Whilst graphene materials have become increasingly popular in recent years, the followed synthesis strategies face sustainability, environmental and quality challenges. This study proposes an effective, sustainable and scalable ultrasound-assisted mechano-chemical cracking method to produce graphene oxide (GO). A typical energy crop, miscanthus, was used as a carbon precursor and pyrolysed at 1200 ◦C before subjecting to edgecarboxylation via ball-milling in a CO2-induced environment. The resultant functionalised biochar was ultrasonically exfoliated in N-Methyl-2-pyrrolidone (NMP) and water to form GOs. The intermediate and endproducts were characterised via X-ray diffraction (XRD), Raman, high-resolution transmission electron microscopy (HR-TEM) and atomic force microscopy (AFM) analyses. Results show that the proposed synthesis route can produce good quality and uniform GOs (8–10% monolayer), with up to 96% of GOs having three layers or lesser when NMP is used. Ultrasonication proved to be effective in propagating the self-repulsion of negativelycharged functional groups. Moreover, small amounts of graphene quantum dots were observed, illustrating the potential of producing various graphene materials via a single-step method. Whilst this study has only investigated utilising miscanthus, the current findings are promising and could expand the potential of producing good quality graphene materials from renewable sources via green synthesis routes.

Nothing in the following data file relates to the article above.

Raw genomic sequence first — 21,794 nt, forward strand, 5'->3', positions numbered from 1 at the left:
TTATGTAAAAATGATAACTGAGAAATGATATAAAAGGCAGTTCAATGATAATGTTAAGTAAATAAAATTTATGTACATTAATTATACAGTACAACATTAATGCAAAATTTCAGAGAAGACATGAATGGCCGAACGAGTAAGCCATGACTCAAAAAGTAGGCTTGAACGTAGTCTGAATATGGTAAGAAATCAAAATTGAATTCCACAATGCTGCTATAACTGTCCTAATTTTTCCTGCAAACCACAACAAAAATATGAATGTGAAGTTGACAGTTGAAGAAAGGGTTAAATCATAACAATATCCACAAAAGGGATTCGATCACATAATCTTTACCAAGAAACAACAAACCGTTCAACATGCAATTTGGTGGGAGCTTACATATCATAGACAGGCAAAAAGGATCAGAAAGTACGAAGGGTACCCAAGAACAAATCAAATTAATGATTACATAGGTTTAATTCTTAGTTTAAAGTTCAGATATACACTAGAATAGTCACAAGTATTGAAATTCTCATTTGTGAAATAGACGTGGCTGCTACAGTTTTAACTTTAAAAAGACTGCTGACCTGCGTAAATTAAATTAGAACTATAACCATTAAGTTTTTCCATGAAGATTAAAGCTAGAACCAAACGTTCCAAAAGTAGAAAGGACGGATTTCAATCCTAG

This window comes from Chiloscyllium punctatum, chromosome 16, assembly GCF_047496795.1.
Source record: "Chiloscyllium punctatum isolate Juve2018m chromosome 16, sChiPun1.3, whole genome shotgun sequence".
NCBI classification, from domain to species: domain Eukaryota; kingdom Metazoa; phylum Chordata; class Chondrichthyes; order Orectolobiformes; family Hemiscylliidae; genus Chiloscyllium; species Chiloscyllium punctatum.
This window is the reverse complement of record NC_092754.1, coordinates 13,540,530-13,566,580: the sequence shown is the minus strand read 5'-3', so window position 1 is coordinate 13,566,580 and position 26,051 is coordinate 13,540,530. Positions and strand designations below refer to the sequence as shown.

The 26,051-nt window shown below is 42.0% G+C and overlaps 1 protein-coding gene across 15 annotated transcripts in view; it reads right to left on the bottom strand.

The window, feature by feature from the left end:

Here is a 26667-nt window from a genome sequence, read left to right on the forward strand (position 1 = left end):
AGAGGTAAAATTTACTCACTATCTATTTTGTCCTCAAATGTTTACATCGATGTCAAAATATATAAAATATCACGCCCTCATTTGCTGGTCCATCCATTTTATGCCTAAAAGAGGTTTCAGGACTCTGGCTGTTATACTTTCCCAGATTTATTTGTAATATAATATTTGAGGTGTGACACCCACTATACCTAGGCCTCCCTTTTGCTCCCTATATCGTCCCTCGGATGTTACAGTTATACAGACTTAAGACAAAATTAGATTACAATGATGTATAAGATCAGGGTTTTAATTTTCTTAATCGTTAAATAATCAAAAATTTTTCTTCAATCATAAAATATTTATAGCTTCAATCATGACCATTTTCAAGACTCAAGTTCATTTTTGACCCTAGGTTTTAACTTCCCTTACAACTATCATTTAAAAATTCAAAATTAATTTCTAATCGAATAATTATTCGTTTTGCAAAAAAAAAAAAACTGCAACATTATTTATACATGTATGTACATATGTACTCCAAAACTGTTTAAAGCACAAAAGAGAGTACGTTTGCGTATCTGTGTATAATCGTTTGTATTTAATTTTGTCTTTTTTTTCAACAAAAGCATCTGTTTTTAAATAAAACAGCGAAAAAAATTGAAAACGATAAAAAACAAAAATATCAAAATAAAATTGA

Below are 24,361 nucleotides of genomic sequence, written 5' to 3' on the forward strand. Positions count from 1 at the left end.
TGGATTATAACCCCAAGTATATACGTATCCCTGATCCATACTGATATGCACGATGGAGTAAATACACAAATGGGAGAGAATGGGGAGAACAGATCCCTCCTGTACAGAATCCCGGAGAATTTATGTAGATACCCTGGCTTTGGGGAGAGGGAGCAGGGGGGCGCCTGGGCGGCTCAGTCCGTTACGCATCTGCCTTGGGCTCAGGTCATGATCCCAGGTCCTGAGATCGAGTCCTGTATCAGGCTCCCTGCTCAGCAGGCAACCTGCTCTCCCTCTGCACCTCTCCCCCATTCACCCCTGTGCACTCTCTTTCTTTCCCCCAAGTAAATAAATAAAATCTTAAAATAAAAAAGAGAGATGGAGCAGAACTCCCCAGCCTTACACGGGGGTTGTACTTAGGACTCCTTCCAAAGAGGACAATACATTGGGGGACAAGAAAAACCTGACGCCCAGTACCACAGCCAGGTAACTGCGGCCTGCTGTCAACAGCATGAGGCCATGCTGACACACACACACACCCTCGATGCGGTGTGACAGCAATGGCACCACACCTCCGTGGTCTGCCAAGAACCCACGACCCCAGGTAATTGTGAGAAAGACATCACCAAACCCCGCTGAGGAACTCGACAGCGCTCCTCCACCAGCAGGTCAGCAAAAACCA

- Graphene oxide
- Graphene quantum dots